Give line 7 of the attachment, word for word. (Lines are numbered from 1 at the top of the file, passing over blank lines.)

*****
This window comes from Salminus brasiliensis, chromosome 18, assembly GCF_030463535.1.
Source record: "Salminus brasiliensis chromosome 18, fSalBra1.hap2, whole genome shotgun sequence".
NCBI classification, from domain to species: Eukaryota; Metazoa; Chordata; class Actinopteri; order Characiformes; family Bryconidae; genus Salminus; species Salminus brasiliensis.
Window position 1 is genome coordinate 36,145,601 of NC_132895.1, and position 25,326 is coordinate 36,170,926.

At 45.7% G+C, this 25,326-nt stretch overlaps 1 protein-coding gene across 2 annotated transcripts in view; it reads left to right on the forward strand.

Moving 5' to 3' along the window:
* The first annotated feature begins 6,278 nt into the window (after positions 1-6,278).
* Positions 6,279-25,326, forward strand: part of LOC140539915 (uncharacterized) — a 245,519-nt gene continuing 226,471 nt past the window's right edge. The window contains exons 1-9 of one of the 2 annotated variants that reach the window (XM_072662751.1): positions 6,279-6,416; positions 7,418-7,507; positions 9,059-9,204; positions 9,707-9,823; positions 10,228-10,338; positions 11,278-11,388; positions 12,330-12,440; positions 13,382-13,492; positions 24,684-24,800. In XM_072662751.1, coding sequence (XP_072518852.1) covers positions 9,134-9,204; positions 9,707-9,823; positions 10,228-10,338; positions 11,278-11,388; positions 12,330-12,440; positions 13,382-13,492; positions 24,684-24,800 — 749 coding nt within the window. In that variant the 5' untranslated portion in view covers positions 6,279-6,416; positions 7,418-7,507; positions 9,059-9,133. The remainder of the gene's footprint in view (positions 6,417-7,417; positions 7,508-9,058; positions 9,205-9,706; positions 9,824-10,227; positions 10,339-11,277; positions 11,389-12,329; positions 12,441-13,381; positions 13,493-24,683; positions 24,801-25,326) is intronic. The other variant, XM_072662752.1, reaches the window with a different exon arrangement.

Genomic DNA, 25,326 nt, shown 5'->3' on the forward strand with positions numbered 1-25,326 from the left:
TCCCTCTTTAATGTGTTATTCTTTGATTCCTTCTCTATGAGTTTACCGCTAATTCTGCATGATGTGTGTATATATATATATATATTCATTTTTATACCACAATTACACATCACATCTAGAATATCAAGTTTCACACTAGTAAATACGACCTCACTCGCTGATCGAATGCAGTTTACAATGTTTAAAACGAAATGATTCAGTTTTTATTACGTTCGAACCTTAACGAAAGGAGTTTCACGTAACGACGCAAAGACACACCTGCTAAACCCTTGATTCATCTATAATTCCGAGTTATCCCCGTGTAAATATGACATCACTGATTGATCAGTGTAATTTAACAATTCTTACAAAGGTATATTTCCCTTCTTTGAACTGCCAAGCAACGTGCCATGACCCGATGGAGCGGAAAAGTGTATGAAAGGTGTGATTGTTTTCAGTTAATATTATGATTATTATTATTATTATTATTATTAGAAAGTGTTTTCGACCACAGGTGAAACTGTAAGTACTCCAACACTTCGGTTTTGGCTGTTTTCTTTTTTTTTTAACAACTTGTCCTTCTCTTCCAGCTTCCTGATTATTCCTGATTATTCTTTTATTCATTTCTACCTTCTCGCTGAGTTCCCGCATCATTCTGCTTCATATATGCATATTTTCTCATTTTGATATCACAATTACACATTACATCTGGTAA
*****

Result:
* The first annotated feature begins 6,278 nt into the window (after positions 1-6,278).